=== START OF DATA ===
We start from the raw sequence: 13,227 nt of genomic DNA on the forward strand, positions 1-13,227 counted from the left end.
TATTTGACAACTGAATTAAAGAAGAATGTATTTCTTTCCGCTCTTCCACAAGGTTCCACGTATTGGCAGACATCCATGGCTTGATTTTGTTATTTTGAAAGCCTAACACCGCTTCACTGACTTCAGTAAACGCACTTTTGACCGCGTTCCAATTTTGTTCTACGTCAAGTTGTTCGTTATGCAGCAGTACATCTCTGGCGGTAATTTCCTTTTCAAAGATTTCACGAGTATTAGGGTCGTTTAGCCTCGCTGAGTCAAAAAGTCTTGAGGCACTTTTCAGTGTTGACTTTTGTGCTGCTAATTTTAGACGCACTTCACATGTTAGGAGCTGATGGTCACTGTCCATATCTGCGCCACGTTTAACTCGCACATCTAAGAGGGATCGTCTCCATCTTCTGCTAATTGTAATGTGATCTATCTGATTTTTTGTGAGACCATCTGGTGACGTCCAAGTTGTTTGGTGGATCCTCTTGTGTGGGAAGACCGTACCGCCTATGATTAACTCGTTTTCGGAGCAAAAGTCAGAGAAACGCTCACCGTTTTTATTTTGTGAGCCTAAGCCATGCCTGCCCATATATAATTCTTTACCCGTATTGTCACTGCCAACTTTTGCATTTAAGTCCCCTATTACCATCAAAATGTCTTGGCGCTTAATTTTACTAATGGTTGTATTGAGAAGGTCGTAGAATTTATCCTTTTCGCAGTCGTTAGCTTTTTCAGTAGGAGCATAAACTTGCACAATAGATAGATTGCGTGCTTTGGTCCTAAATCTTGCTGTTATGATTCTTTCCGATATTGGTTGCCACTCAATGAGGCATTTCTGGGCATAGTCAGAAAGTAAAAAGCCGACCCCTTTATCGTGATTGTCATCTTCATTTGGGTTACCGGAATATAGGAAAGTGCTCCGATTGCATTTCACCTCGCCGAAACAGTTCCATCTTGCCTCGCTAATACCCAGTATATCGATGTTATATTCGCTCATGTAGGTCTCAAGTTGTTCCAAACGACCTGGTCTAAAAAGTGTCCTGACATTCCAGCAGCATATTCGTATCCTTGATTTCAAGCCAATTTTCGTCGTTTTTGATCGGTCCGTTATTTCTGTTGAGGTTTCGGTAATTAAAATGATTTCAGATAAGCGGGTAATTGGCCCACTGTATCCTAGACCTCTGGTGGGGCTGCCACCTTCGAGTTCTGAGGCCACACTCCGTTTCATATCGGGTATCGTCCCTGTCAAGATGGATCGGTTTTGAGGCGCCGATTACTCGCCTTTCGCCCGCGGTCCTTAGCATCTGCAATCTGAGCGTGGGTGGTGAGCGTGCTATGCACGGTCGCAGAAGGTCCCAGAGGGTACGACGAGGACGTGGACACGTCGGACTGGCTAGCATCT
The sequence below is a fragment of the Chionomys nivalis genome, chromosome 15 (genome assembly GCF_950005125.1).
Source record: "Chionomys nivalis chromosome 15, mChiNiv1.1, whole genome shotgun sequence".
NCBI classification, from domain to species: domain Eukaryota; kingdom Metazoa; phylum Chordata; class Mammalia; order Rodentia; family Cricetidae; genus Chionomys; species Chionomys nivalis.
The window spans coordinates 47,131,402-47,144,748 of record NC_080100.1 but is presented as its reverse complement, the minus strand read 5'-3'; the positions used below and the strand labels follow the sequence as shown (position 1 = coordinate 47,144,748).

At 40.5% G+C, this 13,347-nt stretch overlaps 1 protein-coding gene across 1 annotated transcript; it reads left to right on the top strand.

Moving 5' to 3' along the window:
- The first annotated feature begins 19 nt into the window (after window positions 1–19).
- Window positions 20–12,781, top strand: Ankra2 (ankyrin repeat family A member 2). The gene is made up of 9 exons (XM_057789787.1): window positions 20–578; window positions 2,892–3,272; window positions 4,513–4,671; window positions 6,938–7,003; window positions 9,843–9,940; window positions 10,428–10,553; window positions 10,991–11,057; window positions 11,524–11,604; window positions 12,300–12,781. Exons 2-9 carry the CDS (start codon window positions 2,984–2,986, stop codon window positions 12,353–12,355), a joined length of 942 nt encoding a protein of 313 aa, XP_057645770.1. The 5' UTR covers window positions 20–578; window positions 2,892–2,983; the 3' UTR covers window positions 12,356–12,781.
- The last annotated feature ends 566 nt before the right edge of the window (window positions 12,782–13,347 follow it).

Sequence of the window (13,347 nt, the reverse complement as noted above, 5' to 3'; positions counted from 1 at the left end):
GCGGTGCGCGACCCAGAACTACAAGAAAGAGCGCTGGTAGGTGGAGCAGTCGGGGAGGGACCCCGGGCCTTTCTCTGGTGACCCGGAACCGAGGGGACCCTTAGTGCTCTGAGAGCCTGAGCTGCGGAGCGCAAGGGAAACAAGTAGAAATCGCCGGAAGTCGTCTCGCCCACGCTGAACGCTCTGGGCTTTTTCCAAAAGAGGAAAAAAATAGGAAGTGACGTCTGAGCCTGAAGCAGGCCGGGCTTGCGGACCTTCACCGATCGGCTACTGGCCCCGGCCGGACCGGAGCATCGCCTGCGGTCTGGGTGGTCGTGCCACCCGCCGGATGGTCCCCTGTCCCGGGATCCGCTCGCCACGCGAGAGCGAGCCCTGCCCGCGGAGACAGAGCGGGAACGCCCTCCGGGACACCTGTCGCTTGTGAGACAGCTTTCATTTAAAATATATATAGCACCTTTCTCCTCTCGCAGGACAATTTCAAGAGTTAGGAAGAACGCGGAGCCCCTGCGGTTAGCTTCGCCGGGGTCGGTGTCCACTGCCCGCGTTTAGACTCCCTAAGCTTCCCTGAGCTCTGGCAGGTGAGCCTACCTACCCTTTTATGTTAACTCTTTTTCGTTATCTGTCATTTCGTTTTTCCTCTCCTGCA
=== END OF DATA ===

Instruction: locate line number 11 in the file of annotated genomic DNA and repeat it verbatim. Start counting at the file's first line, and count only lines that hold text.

- The last annotated feature ends 566 nt before the right edge of the window (window positions 12,782–13,347 follow it).